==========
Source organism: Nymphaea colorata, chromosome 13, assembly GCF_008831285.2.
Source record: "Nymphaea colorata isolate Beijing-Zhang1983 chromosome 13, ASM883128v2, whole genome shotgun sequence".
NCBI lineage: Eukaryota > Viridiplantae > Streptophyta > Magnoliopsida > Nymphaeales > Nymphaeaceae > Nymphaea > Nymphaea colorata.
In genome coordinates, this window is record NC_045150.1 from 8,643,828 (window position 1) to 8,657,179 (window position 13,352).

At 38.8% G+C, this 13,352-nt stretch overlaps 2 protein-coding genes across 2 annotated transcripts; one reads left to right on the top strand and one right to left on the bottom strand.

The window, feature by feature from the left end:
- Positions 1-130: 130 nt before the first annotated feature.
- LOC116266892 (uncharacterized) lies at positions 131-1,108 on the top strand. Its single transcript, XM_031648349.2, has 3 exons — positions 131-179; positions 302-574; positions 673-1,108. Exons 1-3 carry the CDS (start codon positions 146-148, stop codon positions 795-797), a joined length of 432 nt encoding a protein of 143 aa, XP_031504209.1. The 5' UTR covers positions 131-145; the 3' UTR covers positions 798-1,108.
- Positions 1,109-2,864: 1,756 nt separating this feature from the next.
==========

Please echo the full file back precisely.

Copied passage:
Source organism: Nymphaea colorata, chromosome 13, assembly GCF_008831285.2.
Source record: "Nymphaea colorata isolate Beijing-Zhang1983 chromosome 13, ASM883128v2, whole genome shotgun sequence".
NCBI lineage: Eukaryota > Viridiplantae > Streptophyta > Magnoliopsida > Nymphaeales > Nymphaeaceae > Nymphaea > Nymphaea colorata.
In genome coordinates, this window is record NC_045150.1 from 8,643,828 (window position 1) to 8,657,179 (window position 13,352).

At 38.8% G+C, this 13,352-nt stretch overlaps 2 protein-coding genes across 2 annotated transcripts; one reads left to right on the top strand and one right to left on the bottom strand.

The window, feature by feature from the left end:
- Positions 1-130: 130 nt before the first annotated feature.
- LOC116266892 (uncharacterized) lies at positions 131-1,108 on the top strand. Its single transcript, XM_031648349.2, has 3 exons — positions 131-179; positions 302-574; positions 673-1,108. Exons 1-3 carry the CDS (start codon positions 146-148, stop codon positions 795-797), a joined length of 432 nt encoding a protein of 143 aa, XP_031504209.1. The 5' UTR covers positions 131-145; the 3' UTR covers positions 798-1,108.
- Positions 1,109-2,864: 1,756 nt separating this feature from the next.